Divorce is also mentioned in I Corinthians 7. "Now to the married I command, yet not I but the Lord: A wife is not to depart from her husband. But even if she does depart, let her remain unmarried or be reconciled to her husband. And a husband is not to divorce his wife" (I Corinthians 7:10-11). Paul refers to Christ's statement in Matthew 19:6 that a married couple is to remain married. Paul then explains the implication of this command. Even if a wife chooses to leave her husband, she must remain unmarried or be reconciled to her husband. Once again, the reasoning is simple. If she left and married someone else, she would be committing adultery. Hence, she must remain unmarried so that if the problems that caused her to leave are resolved, she is free to return her husband.
This conclusion matches the Old Testament law found in Deuteronomy 24:1-4: "When a man takes a wife and marries her, and it happens that she finds no favor in his eyes because he has found some uncleanness in her, and he writes her a certificate of divorce, puts it in her hand, and sends her out of his house, when she has departed from his house, and goes and becomes another man's wife, if the latter husband detests her and writes her a certificate of divorce, puts it in her hand, and sends her out of his house, or if the latter husband dies who took her as his wife, then her former husband who divorced her must not take her back to be his wife after she has been defiled; for that is an abomination before the LORD, and you shall not bring sin on the land which the LORD your God is giving you as an inheritance." Moses' law doesn't clearly specify the reason for the divorce, but it clearly forbids a woman from returning to her first husband after she married a second. Paul also does not give a reason for divorce, but he emphasizes the same point. A wife who leaves her husband cannot leave to marry another man. The exception clause is not mentioned because it is not critical to the point Paul is working to get across. Mentioning it would have added complications and left the overall point unclear.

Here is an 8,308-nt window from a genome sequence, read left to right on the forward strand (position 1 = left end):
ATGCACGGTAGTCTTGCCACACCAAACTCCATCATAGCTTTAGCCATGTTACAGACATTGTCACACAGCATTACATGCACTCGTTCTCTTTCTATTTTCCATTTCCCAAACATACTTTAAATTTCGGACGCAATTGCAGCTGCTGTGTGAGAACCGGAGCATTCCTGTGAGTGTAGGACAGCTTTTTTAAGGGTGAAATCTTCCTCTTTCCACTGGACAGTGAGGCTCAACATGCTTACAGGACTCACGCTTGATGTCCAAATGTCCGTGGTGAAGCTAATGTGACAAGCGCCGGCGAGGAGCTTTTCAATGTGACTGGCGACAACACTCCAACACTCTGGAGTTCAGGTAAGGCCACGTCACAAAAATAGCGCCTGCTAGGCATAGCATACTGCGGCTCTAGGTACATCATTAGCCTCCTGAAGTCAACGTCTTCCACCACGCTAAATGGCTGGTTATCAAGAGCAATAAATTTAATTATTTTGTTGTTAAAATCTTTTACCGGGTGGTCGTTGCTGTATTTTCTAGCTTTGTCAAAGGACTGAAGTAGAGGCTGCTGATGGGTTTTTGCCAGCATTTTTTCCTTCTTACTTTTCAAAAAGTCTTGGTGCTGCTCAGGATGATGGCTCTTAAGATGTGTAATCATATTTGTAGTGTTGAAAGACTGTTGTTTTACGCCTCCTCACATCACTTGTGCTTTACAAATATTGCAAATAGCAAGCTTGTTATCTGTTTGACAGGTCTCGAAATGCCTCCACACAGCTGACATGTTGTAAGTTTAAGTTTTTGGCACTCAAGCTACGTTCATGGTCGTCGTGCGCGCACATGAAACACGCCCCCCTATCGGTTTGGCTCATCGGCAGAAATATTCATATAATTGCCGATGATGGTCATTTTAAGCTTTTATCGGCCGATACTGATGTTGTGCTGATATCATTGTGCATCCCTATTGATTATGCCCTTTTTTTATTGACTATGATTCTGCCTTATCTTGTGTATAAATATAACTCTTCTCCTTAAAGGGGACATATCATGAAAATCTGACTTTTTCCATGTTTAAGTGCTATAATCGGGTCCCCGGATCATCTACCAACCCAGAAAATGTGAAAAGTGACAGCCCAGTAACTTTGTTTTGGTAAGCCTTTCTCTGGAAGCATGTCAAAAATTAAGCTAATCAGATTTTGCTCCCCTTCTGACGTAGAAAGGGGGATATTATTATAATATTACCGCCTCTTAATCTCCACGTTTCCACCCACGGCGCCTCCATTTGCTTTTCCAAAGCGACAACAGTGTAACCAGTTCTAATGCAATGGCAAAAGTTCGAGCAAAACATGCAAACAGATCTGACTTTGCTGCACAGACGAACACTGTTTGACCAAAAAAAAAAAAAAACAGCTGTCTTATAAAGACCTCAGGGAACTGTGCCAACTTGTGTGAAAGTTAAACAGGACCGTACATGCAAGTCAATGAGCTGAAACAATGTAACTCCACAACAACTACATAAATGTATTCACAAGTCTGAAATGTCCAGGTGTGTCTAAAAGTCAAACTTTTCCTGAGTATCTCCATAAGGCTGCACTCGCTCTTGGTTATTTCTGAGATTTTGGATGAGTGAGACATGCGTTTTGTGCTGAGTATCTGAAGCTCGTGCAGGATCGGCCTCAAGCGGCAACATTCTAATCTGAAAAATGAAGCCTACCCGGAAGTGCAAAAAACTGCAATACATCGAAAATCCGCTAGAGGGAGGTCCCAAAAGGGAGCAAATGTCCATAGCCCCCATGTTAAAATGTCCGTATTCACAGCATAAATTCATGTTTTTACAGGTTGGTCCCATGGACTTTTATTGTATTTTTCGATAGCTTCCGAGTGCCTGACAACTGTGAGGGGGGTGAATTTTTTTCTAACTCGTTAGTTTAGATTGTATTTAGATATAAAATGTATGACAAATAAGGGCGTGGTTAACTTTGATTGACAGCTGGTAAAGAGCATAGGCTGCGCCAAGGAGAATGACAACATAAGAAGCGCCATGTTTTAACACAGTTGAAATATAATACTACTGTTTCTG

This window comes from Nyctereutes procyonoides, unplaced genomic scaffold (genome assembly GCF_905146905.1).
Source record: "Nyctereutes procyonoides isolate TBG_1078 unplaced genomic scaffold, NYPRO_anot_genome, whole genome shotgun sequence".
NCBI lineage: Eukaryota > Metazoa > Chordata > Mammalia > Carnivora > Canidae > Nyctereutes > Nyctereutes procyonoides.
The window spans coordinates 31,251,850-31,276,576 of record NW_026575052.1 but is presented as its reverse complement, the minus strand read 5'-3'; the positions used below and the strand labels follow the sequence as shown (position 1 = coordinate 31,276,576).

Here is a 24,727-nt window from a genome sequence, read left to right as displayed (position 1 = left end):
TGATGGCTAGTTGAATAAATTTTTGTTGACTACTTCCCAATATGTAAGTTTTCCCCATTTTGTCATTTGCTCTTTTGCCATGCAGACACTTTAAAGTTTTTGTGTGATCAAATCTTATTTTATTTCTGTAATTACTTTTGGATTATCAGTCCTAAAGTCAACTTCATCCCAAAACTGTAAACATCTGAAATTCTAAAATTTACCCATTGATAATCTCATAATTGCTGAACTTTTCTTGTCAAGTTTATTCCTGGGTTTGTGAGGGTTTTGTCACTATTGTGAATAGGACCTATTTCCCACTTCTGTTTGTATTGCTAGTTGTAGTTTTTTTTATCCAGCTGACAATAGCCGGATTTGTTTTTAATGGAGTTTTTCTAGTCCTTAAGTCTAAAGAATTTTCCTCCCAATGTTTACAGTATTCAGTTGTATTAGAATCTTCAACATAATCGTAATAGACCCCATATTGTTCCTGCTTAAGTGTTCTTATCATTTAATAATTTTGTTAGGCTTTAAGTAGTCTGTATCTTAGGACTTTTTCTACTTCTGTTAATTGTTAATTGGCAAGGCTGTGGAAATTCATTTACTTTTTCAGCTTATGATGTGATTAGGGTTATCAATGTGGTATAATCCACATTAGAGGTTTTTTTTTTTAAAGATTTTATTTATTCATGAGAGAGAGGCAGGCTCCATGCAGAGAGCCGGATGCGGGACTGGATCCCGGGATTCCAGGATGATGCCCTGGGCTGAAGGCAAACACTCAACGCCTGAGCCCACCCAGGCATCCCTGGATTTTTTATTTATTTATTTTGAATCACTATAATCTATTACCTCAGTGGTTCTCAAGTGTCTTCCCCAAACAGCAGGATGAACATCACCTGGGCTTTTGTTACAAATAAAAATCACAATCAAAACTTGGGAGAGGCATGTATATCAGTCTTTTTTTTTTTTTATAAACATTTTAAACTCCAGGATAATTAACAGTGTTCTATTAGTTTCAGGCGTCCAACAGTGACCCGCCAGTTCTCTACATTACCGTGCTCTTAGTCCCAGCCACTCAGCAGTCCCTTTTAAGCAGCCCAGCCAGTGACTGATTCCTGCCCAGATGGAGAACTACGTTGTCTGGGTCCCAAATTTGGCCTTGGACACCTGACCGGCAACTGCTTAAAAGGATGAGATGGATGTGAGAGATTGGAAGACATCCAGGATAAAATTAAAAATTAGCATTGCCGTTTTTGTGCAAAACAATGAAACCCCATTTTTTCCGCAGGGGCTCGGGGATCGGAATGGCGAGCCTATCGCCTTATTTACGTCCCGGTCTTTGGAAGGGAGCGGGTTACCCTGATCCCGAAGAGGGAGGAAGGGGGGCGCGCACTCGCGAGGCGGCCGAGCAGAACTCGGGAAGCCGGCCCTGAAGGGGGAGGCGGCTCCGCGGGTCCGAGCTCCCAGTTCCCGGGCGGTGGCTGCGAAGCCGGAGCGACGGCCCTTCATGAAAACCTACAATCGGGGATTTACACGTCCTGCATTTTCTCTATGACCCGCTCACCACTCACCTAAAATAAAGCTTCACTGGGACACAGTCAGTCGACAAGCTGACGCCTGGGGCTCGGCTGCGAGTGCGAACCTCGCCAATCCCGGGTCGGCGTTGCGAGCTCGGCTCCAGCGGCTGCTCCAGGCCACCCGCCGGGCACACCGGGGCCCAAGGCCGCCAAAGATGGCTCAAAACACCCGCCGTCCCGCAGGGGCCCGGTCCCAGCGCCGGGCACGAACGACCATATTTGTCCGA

So is Paul allowing divorces for any reason? The answer remains the same as the Lord's in Matthew 19, divorce for any reason is not allowed. Marriage is and always has been intended to be for life. "For the woman who has a husband is bound by the law to her husband as long as he lives. But if the husband dies, she is released from the law of her husband. So then if, while her husband lives, she marries another man, she will be called an adulteress; but if her husband dies, she is free from that law, so that she is no adulteress, though she has married another man" (Romans 7:2-3).
Some concepts in the Scriptures are taught against, but also are dealt with when they occur. For example, in general it is wrong to be angry. "But now you yourselves are to put off all these: anger, wrath, malice, blasphemy, filthy language out of your mouth" (Colossians 3:8). Yet we know from other passages that all anger is not ruled out. Anger is bad because it often leads to sin. ""Be angry, and do not sin": do not let the sun go down on your wrath, nor give place to the devil" (Ephesians 4:26-27). Holding on to anger gives Satan opportunities to tempt us with sin, hence if we must get angry, it is to be of short duration. "So then, my beloved brethren, let every man be swift to hear, slow to speak, slow to wrath; for the wrath of man does not produce the righteousness of God" (James 1:19-20). Similarly, because of the danger of angry leading to sin, we must only become angry reluctantly.
Divorce appears to be in the same category. It is not good for men. It is something that God does not like. It comes about because one or more people are sinning. Yet, sometimes it happens. Jesus implies that fornication is a just cause for divorce, but his statement also leaves it clear that a person doesn't have to divorce because his spouse has committed fornication. It is a choice that God doesn't like, but allows. Paul too speaks of divorce as something that might happen. But the divorce Paul speaks of is different from the one that Jesus covers.
Jesus implies that the one divorcing a spouse because of fornication can marry another without committing adultery. Paul states that one who divorces (with no particular cause mentioned) is not allowed to marry another person; their only option is to reconcile with their spouse. Jesus and Paul do not contradict each other; hence, the causes for a divorce that Paul had in mind are different from the one cause that Jesus gave.
Like anger, divorce is not ideal and should be avoided. But if it happens, despite all the warnings, then it is regulated by the command not to marry another.
Hence, divorce can be clearly a sin. such as leaving because "I just don't love you anymore." It can be clearly permitted when one's spouse is committing fornication. Yet, there appears to be some situations where it is reluctantly tolerated, but regulated with the hopes that it will only be temporary.